• Mood changes
  • Nervousness, tremor
  • Palpitations
  • Sweating
  • Weight loss, but with increased appetite

As the thyroid gland heals, it may release too little hormone, causing symptoms of hypothyroidism, including:

  • Cold intolerance
  • Constipation
  • Fatigue
  • Weight gain
  • Dry skin
  • Mood changes

Thyroid gland function often returns to normal. But in rare cases, hypothyroidism may be permanent.

Exams and Tests

Laboratory tests that may be done include:

In some cases, a thyroid biopsy may be done.

Treatment

The goal of treatment is to reduce pain and treat hyperthyroidism, if it occurs. Drugs such as aspirin or ibuprofen are used to control pain in mild cases.

More serious cases may need short-term treatment with drugs that reduce swelling, such as prednisone. Symptoms of an overactive thyroid are treated with a class of drugs called beta-blockers.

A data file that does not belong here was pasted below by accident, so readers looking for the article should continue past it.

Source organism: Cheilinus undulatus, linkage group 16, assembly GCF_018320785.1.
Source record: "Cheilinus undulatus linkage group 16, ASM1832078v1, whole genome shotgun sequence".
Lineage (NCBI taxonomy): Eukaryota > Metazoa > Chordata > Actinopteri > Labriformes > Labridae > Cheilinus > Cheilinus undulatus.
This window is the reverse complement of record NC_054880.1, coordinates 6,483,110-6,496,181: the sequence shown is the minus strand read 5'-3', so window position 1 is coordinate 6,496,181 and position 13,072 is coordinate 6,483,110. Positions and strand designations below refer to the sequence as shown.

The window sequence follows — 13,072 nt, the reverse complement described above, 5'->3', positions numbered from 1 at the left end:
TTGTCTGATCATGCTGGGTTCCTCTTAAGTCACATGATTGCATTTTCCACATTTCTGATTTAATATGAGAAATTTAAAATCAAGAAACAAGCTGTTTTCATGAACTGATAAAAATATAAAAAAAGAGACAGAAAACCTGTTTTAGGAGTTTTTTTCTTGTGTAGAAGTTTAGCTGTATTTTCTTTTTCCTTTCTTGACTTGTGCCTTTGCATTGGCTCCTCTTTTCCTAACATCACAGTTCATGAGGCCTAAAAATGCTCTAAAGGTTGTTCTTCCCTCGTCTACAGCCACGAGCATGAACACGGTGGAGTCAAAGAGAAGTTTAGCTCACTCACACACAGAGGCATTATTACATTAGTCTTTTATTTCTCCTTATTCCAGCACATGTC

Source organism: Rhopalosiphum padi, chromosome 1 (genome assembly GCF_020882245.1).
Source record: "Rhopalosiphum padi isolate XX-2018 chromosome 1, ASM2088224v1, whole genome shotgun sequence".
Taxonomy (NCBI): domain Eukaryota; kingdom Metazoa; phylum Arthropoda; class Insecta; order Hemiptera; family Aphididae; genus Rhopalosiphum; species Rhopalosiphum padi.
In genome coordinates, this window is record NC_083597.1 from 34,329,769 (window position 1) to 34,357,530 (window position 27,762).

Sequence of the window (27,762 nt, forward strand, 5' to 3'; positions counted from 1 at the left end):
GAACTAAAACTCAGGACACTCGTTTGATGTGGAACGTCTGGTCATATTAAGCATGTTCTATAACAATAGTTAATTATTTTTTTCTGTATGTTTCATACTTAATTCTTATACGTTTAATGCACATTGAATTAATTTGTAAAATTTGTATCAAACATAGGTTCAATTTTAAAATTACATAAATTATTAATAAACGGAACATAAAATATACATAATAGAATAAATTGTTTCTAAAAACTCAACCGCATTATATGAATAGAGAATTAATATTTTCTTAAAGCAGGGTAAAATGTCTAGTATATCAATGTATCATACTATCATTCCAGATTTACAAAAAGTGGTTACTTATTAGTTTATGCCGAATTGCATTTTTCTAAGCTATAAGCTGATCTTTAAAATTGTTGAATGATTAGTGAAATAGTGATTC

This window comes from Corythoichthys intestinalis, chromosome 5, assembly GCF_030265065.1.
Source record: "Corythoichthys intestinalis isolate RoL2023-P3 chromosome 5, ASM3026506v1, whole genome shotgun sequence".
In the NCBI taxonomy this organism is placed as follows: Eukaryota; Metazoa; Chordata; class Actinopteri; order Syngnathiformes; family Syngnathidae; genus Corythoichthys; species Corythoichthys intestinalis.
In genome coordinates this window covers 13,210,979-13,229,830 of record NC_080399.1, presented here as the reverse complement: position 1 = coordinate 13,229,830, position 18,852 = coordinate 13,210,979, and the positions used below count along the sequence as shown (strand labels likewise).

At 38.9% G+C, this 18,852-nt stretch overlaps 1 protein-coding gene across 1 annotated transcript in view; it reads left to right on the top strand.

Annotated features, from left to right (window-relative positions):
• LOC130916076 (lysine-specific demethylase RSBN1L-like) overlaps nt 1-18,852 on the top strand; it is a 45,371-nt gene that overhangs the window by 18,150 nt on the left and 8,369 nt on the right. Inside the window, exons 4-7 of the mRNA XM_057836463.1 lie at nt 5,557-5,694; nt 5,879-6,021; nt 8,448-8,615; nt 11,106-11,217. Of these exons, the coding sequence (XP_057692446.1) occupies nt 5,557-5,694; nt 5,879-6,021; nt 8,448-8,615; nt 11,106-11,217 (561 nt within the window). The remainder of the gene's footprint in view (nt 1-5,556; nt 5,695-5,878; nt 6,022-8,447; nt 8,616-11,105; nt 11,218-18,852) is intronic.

Outlook (Prognosis)

The condition should improve on its own. But the illness may last for months. Long-term or severe complications do not often occur.

When to Contact a Medical Professional

Call your health care provider if:

  • You have symptoms of this disorder.
  • You have thyroiditis and symptoms do not improve with treatment.

Prevention

Vaccines that prevent viral infections such as the flu may help prevent subacute thyroiditis. Other causes may not be preventable.

References

Davies TF, Laurberg P, Bahn RS. Hyperthyroid disorders. In: Melmed S, Polonsky KS, Larsen PR, Kronenberg HM, eds. Williams Textbook of Endocrinology. 13th ed. Philadelphia, PA: Elsevier; 2016:chap 12.